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In seven chapters, Antisocial Behaviour neatly and succinctly takes readers through ways to understand and interpret the label of ‘antisocial’ behaviour in a wider context, showing how it is socially, historically and culturally produced as well as understood in professional health and policing or correctional contexts.
A timely work given the present global shift in the use of social media and violence.
Cate Curtis’ coverage in this book on Anti-social behaviour is breath-taking. It is centred on challenging taken for granted assumptions concerning the three Rs: ‘risk’, ‘resilience’ and ‘recovery’ whilst questioning what is respectable everyday activities and extreme behaviour in culture and society. Her investigation into social behaviour is fast paced and detailed assessing diverse and oppositional arguments as she moves towards a complex assessment of multiple factors, which shape the meaning of anti-social behaviour. Written in an accessible st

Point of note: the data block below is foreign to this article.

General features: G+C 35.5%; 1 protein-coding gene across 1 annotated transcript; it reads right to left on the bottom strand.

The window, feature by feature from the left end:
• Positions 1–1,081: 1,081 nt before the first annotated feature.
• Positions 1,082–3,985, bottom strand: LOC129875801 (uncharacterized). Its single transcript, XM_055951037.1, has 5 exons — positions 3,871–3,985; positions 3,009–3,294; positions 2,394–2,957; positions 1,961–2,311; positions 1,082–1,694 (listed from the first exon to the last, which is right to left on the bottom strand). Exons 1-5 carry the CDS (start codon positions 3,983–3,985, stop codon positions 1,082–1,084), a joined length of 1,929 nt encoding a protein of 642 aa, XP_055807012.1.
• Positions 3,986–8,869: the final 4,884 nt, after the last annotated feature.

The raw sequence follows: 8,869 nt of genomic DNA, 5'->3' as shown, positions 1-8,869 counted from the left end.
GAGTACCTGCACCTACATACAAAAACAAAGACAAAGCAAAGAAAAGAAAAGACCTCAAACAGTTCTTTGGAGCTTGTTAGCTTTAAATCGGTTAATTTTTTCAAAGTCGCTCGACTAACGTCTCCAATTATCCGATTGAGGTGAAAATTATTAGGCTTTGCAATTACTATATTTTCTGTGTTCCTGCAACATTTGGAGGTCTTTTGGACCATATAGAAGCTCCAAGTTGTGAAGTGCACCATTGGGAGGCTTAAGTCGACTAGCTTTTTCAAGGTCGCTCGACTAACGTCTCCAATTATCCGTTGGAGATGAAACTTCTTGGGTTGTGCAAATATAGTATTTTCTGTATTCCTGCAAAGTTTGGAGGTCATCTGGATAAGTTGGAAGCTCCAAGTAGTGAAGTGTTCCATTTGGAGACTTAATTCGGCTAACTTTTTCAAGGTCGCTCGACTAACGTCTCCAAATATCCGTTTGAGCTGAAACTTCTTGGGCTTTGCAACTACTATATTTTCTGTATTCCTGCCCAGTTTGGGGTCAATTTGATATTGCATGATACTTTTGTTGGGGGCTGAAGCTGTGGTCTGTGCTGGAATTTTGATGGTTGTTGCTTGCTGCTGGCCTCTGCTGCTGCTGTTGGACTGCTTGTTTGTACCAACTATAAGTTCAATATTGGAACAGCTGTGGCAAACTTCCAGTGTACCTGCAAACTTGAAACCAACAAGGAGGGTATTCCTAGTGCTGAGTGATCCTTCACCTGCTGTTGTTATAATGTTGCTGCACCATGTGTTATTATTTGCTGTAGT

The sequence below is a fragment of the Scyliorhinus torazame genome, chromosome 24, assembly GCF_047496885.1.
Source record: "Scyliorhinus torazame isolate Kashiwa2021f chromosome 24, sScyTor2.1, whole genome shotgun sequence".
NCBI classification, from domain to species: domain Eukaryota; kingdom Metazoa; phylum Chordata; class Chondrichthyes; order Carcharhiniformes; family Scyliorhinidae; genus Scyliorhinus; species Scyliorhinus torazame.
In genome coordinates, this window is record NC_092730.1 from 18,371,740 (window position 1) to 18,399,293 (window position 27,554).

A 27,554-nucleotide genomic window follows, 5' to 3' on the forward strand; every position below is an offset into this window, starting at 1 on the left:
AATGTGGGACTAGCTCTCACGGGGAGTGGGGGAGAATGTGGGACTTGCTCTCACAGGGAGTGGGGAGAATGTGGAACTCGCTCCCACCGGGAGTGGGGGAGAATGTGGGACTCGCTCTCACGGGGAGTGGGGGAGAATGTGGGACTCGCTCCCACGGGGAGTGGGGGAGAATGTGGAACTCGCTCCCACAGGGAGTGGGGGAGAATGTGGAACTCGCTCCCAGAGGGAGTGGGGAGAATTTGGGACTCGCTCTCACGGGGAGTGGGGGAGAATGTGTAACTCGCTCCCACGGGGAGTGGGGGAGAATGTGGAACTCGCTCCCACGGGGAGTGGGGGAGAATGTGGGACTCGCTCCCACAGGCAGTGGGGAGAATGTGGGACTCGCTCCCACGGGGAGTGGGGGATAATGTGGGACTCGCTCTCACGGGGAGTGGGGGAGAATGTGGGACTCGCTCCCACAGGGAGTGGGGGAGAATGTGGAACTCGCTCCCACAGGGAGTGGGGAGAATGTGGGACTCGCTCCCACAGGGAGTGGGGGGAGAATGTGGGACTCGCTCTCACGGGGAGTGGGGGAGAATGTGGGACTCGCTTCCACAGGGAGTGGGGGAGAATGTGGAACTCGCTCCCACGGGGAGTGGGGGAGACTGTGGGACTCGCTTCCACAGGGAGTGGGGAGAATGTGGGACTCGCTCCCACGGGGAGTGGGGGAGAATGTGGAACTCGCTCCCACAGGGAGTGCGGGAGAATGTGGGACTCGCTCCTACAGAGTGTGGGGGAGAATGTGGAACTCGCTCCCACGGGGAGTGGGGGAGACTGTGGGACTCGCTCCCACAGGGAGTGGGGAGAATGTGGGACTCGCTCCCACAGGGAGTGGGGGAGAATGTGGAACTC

Cate Curtis examines anti-social behaviour, starting with the 1998 UK legislation (and the conduct it was designed to suppress), but she expands the scope of ‘‘anti-social behaviour’’ to include other western jurisdictions and other, more serious, forms of offending. She adopts an international, comparative approach and combines seminal and contemporary scholarship from the traditions of social psychology, social work, sociology, and criminology. Remarkably, she does all of this in a mere 87 pages of text organised into seven succinct chapters.
Curtis takes the reader through the perceptions and concepts of what we have come to think of as anti-social behaviour, drawing on the work of Emile Durkheim, Sigmund Freud and Robert Merton amongst others.
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